By Lorraine Glowczak
What can I offer to you, our dear and faithful readers, that hasn’t already been said?
I have asked this question every Wednesday at 2 a.m. on publication day for the past three- and one-half years as I prepare each week to write this editorial. But I have never once imagined I would be faced to write an “Insight” during times like these.
With all the uncertainty we currently face, most are experiencing anxiety, vulnerability, fear and isolation in ways that has never been experienced in recent years. I
have no previous knowledge in such matters and am flying by the seat of
my pants into unknown territory and have no words of wisdom to impart.
So, I turn to more wise and talented writers before me who could
possibly guide me through the current challenges and mysteries of life
we are experiencing now.
The first author that comes to mind is that of a young German-born writer from the Netherlands. Anne Frank. If there is anyone who exuded the indestructible nature of the human spirit during difficult times – it was (and remains) Anne Frank.
As I write this, I am entering into my third week of self-isolation – not so much for myself but to prevent the potential spread of the virus onto others. Although I haven’t lost my mind yet, some days I wonder how much longer I can remain cloistered in my small 900 square foot home with my husband and small dog – without going bonkers.
Anne, on the other hand, lived with eight other people in an approximately 450 square foot apartment (the secret annex) for two years. Anne and the rest of the group lived in hiding with the constant fear of being discovered and could never go outside. They had to remain quiet during daytime in order to avoid detection by the people working in the warehouse below.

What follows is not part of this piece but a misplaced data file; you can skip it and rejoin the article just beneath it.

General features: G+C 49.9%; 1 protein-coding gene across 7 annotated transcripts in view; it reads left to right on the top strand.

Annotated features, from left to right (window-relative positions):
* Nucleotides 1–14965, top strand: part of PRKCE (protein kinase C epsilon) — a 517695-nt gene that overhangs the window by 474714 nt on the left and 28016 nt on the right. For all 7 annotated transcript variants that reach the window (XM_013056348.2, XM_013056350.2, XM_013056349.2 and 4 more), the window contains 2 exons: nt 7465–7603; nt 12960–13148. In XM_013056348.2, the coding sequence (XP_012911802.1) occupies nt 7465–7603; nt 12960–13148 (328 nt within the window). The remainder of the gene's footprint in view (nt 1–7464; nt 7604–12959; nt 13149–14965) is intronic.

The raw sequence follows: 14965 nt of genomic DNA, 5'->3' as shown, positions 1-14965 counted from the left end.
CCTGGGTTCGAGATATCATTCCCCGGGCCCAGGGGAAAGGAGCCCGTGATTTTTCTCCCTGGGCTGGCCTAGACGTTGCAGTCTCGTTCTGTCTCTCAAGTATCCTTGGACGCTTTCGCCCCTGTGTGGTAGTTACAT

With this in mind, what words would Anne have penned if she were alive today? What poetic and hopeful advice would she have shared? Of course, one will never know, but she did offer the following bits of wisdom in her diary that could be useful to us now as we face our own fears in uncertain times:
“Think of all the beauty still left around you and be happy.”
“I keep my ideals, because in spite of everything I still believe that people are really good at heart.”
“How wonderful it is that nobody need wait a single moment before starting to improve the world.”
“Whoever is happy will make others happy too.”
“I don't think of all the misery, but of the beauty that still remains”.
“Parents can only give good advice or put them on the right paths, but the final forming of a person's character lies in their own hands.”
“No one has ever become poor by giving.”
“We all live with the objective of being happy; our lives are all different and yet the same.”
“Whoever doesn't know it must learn and find by experience that 'a quiet conscience makes one strong!'”
“As long as this exists, this sunshine and this cloudless sky, and as long as I can enjoy it, how can I be sad?”
The fact is, we don’t know how long this pandemic will last. We don’t know how many local and small businesses will have to shut their doors. We don’t know how long we will have to socially-isolate. We don’t know how much we ourselves will be affected by this virus (financially and physically) and we don’t know how many more people will die. But if we can, from time to time, grab onto Anne’s indestructible and resilient spirit, we will get through this. I believe if we can just hang in there, we will get to the other side of chaos with strength of character – even if it means awkwardly holding on to ideals that appear to no longer apply.
Is it possible that if we can become a part of the indestructible nature of the human spirit that Anne exemplifies, we can rise above the fear, anger, sadness and anxiety – even if for a moment?
When this time is behind us and I look back, I hope this was the path I had taken and did not let the insanity that is currently knocking on the peripheral edges of my mind suck me in. Wish me luck. And for you, our dear and faithful readers, I wish the best during these unusual and difficult times. I hope Anne offered you as much optimism and faith as she has given me.